After reading the article and Francis’s theory, Voorhees says he was determined to either confirm or disprove it, though he admits he did want it to be true. His curiosity about the photo ran wild, he says, and his colleague Brett Freeman soon followed Voorhees on is research quest.
By examining the sequential numbering of Anderson’s photos, Voorhees came to the opinion that the photo was taken in 1901, not 1900 as Francis had surmised.
Then, after comparisons to confirmed photographs of Cassidy’s criminal associates, Voorhees and Freeman were surprised to discover that one man in the photo looked very much like Cassidy’s friend Harry Longabaugh—the Sundance Kid.
“Everything points to the fall of 1901 and that his friend Sundance is there with him,” Voorhees says. “This will cause some controversy since at that time Sundance is supposed to be in South America with Etta Place.”
Despite that contradiction with the historical consensus regarding Longabough’s whereabouts, Voorhees insists the pair of bandits disappears from documented history between March 1901 and March 1902. Voorhees claims the first historical documentation of Cassidy in South America is from Aug. 10, 1902, in a letter to Elza Lay’s mother-in-law.
Voorhees and Freeman continued research included Voorhees’ call to hire a professional forensic photography specialist to examine the photos. Melissa Cooper, an experienced forensic artist with expertise in facial identification, took on the project.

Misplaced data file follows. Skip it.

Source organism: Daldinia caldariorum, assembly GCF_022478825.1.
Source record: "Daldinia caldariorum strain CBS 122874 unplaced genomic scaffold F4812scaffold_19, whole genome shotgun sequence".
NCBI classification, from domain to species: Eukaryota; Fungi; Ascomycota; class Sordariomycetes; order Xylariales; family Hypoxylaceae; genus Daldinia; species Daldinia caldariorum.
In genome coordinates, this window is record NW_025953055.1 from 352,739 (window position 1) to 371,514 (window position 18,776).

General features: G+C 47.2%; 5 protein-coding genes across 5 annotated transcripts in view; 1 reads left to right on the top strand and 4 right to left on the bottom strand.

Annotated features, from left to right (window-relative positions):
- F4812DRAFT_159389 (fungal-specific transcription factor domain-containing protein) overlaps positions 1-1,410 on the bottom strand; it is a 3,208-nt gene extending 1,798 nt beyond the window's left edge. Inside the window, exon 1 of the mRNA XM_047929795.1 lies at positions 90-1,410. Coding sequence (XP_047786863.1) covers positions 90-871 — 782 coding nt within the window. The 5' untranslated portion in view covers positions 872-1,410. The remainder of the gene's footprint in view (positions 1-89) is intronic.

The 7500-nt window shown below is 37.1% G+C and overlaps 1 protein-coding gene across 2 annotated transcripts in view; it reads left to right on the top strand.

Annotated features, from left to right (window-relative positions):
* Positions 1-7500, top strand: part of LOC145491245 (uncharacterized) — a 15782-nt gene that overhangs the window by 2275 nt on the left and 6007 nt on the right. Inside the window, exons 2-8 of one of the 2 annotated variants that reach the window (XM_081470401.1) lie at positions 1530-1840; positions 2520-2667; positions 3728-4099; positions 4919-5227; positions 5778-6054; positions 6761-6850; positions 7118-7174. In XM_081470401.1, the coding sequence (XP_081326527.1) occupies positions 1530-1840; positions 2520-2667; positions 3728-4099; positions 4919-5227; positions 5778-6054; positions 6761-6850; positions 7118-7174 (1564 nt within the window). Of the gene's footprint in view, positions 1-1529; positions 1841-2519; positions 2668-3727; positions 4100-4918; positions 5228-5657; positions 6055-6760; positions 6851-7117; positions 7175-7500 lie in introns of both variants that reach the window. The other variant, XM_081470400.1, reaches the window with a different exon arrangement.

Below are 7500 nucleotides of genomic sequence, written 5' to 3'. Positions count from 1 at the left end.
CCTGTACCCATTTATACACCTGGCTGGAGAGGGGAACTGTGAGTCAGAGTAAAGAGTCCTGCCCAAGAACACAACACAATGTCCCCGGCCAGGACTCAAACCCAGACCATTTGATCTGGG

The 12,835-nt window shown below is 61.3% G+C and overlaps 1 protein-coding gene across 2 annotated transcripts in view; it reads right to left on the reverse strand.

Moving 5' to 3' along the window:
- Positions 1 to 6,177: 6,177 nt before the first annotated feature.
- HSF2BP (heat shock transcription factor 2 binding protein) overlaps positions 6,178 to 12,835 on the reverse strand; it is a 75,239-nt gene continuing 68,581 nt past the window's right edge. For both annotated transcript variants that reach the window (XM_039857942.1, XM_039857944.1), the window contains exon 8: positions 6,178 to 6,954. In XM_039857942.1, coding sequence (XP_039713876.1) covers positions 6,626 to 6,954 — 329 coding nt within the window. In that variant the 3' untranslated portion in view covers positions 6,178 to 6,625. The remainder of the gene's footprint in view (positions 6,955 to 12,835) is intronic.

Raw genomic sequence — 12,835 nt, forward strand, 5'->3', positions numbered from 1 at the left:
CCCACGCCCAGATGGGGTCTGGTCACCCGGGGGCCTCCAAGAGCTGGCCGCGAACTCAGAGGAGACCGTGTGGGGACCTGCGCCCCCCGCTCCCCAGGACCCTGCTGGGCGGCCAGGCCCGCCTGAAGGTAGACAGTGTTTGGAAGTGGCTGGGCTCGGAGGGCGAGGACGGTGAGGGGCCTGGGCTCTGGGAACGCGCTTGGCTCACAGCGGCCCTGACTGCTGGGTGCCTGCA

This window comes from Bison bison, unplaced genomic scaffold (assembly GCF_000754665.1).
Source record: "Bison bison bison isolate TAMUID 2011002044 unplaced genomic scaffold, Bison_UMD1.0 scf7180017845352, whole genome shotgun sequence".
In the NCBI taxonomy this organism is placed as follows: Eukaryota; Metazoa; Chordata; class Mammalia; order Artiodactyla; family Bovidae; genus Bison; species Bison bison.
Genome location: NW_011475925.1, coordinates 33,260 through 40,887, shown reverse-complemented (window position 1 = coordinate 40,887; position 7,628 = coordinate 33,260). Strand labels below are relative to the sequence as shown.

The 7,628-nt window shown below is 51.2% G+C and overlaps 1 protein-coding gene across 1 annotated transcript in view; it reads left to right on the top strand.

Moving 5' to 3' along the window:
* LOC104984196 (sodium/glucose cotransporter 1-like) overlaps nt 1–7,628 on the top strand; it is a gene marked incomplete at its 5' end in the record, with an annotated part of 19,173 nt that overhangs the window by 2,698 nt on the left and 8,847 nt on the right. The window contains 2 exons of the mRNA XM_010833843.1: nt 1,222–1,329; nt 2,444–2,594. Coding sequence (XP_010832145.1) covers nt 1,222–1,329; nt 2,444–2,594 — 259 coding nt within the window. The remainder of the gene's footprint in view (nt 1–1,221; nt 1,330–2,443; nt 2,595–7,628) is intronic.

Cooper says she used multiple methods to analyze the photo, including a technique called “morphological comparison.” The technique uses a computerized grid to compare multiple identically-proportioned photos of a person to find similarities in facial shape, structure and features.
Cooper also used a method of comparison in which photos are digitally layered over each other in varying degrees of opacity, and then compared.
Cooper’s modern forensic analysis of the photo brought good news for Voorhees and Freeman: Both men in the Indianola photo were positive matches for Cassidy and his longtime accomplice, Cooper determined.
Indeed, Cooper says she found features that were especially distinguishable for the pair, confirming their identities in the Indianola photo.
“It’s rare to discover one really distinguishing feature on a person, so when I find two in a comparison it lends strong credence to the likelihood of a match,” Cooper says. “It’s my conclusion that the photos are a positive match.”
Voorhees says there are still naysayers; some claim the striking similarities are due to the existence of a doppelganger for either or both of the men.
If the men in the photo were indeed Cassidy and Longabaugh, were they perhaps casing a new train robbery opportunity, or actually in employment just trying to make ends meet?
What the two bandits’ motives were at the time of the photo is unknown, but Cassidy and his fellows have a storied history in Sanpete County’s pioneer era; Anderson photo is far from the only documentation of it.